Luca Gelsomino

Baylor College of Medicine, Houston, Texas, United States

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Publications (6)38.9 Total impact

  • Cancer Research 05/2015; 75(9 Supplement):PD6-6-PD6-6. DOI:10.1158/1538-7445.SABCS14-PD6-6 · 9.28 Impact Factor
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    ABSTRACT: The purpose of this study was to discover novel nuclear receptor targets in triple-negative breast cancer. Expression microarray, Western blot, qRT-PCR analyses, MTT growth assay, soft agar anchorage-independent growth assay, TRE reporter transactivation assay, and statistical analysis were performed in this study. We performed microarray analysis using 227 triple-negative breast tumors, and clustered the tumors into five groups according to their nuclear receptor expression. Thyroid hormone receptor beta (TRβ) was one of the most differentially expressed nuclear receptors in group 5 compared to other groups. TRβ low expressing patients were associated with poor outcome. We evaluated the role of TRβ in triple-negative breast cancer cell lines representing group 5 tumors. Knockdown of TRβ increased soft agar colony and reduced sensitivity to docetaxel and doxorubicin treatment. Docetaxel or doxorubicin long-term cultured cell lines also expressed decreased TRβ protein. Microarray analysis revealed cAMP/PKA signaling was the only KEGG pathways upregulated in TRβ knockdown cells. Inhibitors of cAMP or PKA, in combination with doxorubicin further enhanced cell apoptosis and restored sensitivity to chemotherapy. TRβ-specific agonists enhanced TRβ expression, and further sensitized cells to both docetaxel and doxorubicin. Sensitization was mediated by increased apoptosis with elevated cleaved PARP and caspase 3. TRβ represents a novel nuclear receptor target in triple-negative breast cancer; low TRβ levels were associated with enhanced resistance to both docetaxel and doxorubicin treatment. TRβ-specific agonists enhance chemosensitivity to these two agents. Mechanistically enhanced cAMP/PKA signaling was associated with TRβ's effects on response to chemotherapy.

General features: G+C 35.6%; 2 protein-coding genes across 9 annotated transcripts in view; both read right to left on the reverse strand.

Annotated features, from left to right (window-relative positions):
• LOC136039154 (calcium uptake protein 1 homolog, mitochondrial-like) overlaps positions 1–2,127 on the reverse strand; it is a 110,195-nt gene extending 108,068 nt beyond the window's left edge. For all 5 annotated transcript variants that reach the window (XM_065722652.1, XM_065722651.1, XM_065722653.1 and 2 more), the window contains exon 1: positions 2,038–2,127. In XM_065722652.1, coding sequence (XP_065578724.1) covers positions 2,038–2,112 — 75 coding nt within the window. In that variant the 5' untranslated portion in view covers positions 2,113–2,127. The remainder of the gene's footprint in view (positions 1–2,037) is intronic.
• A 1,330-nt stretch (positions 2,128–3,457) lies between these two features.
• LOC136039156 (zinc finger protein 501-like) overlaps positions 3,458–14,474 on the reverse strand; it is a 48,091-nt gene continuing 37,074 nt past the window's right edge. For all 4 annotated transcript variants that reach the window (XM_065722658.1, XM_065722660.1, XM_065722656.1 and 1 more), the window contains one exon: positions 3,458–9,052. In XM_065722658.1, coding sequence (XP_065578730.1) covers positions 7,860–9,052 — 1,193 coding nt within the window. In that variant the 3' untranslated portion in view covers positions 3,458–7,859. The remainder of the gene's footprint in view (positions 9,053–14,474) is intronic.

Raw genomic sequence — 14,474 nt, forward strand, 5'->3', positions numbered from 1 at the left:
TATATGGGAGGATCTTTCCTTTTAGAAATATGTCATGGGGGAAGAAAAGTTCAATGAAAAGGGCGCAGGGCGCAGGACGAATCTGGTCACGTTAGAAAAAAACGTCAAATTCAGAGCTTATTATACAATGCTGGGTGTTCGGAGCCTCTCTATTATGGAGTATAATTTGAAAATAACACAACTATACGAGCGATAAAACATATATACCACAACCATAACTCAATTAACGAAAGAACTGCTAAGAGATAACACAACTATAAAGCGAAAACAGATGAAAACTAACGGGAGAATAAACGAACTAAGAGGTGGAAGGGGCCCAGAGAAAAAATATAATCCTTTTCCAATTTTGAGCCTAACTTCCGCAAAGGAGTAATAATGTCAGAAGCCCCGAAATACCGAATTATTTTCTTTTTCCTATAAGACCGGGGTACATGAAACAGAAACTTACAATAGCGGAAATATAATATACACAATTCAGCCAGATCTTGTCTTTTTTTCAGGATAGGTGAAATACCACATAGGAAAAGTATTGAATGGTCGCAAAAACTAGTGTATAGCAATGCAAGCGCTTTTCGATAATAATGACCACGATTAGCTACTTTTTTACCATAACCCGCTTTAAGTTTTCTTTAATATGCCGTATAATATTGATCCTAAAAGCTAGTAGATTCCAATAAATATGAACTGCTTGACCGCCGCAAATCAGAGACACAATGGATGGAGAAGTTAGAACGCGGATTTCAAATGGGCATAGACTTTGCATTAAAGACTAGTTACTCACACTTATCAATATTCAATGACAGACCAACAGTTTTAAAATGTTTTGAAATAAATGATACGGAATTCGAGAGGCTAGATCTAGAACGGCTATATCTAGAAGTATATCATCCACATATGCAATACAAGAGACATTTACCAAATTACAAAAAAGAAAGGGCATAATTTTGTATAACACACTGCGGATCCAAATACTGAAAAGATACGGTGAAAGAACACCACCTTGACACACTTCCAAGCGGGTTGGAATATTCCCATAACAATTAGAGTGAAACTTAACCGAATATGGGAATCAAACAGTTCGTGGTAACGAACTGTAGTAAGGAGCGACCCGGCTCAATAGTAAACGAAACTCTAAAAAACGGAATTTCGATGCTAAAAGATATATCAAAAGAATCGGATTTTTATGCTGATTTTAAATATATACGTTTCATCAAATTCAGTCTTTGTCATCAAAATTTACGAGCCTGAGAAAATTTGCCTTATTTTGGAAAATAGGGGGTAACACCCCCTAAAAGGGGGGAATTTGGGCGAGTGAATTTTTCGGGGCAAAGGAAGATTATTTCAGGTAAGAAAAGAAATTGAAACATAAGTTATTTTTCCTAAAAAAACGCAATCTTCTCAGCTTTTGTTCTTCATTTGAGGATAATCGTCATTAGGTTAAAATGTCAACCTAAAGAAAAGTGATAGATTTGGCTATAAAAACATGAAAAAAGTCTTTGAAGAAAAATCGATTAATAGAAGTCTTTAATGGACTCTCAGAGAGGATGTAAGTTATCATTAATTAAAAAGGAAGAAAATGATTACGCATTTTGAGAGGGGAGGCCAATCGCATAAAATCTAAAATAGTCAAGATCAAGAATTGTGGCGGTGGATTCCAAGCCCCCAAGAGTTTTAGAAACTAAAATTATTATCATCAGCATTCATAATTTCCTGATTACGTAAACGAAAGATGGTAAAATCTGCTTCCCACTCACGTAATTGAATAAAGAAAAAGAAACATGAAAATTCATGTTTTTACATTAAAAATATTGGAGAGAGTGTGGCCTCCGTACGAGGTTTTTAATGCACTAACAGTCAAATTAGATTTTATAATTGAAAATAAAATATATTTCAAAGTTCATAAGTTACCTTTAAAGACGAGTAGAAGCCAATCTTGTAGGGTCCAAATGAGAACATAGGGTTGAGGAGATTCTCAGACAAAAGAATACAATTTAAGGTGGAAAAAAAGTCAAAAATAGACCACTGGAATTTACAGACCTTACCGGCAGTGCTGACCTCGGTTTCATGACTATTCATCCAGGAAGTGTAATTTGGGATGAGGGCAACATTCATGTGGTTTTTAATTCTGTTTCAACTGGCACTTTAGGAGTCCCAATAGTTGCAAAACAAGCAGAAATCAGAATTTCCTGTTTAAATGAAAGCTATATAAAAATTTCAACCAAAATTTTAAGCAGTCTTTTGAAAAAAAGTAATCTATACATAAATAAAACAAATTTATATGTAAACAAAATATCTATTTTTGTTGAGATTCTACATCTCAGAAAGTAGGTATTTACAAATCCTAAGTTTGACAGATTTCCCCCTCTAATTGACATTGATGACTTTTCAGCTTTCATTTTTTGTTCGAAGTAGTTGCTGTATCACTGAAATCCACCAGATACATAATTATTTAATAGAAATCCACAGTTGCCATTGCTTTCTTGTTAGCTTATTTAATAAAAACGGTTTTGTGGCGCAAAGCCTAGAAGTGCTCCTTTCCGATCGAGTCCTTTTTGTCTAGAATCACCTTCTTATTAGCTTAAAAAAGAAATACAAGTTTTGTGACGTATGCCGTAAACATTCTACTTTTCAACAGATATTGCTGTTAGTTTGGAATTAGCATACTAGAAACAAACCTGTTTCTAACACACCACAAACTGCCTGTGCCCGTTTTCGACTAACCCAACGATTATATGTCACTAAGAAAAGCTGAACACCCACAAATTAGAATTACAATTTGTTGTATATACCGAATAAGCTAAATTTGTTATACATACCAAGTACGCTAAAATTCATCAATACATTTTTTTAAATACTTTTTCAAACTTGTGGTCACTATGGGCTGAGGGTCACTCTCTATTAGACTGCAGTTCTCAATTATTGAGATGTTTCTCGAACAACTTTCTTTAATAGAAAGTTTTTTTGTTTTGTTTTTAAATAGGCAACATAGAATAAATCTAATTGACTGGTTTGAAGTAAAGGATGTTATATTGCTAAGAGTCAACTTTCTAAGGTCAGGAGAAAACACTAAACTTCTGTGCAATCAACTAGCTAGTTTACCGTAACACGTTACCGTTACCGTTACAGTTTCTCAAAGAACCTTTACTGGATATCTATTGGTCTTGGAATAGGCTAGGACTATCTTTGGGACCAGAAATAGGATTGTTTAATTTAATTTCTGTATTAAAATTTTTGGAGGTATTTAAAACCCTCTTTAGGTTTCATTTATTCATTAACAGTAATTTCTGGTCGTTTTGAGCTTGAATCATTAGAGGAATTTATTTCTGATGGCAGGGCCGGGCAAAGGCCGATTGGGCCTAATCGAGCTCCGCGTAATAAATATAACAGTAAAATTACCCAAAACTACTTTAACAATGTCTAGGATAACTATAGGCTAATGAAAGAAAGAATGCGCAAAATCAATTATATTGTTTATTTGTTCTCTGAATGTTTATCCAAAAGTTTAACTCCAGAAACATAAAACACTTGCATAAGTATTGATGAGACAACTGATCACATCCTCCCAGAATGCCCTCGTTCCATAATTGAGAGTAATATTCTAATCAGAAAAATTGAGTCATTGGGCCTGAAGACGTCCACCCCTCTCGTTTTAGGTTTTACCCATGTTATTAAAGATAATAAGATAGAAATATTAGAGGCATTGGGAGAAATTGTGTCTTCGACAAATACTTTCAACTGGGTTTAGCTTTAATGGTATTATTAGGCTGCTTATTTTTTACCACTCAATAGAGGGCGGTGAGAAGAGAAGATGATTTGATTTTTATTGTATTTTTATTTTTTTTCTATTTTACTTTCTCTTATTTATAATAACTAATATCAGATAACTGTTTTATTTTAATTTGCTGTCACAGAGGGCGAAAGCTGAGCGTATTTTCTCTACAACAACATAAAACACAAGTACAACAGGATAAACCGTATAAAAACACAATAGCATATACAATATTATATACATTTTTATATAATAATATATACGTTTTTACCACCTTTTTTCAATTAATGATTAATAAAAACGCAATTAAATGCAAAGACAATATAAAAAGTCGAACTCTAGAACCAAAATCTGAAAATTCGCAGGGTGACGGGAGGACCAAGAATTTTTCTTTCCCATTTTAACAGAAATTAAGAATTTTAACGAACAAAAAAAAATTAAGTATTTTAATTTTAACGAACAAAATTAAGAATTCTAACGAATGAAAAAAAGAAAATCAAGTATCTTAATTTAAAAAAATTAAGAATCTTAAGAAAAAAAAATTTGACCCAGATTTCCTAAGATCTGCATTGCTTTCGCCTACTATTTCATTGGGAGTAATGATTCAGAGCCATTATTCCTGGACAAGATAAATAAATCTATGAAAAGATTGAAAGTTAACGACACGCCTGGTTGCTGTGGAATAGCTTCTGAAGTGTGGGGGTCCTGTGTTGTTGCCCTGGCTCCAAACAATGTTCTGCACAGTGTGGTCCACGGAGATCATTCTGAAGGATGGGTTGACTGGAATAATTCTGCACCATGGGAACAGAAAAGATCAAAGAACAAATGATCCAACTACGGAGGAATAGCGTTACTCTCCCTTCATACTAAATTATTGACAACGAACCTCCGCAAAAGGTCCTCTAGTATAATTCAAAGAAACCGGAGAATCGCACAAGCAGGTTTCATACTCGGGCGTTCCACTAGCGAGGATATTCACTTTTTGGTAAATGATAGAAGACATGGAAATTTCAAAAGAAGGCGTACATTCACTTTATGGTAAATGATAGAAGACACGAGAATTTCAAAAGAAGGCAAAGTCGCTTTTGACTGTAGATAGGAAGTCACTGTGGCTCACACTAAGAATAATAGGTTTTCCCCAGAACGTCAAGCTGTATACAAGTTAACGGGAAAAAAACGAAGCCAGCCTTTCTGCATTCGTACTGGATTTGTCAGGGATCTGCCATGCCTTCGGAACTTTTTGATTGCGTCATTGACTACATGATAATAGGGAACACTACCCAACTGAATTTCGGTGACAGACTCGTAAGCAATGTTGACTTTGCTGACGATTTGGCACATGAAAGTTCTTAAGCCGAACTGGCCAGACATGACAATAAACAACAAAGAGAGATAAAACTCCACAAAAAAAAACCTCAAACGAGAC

Breast Cancer Research and Treatment 03/2015; 150(3). DOI:10.1007/s10549-015-3354-y · 4.20 Impact Factor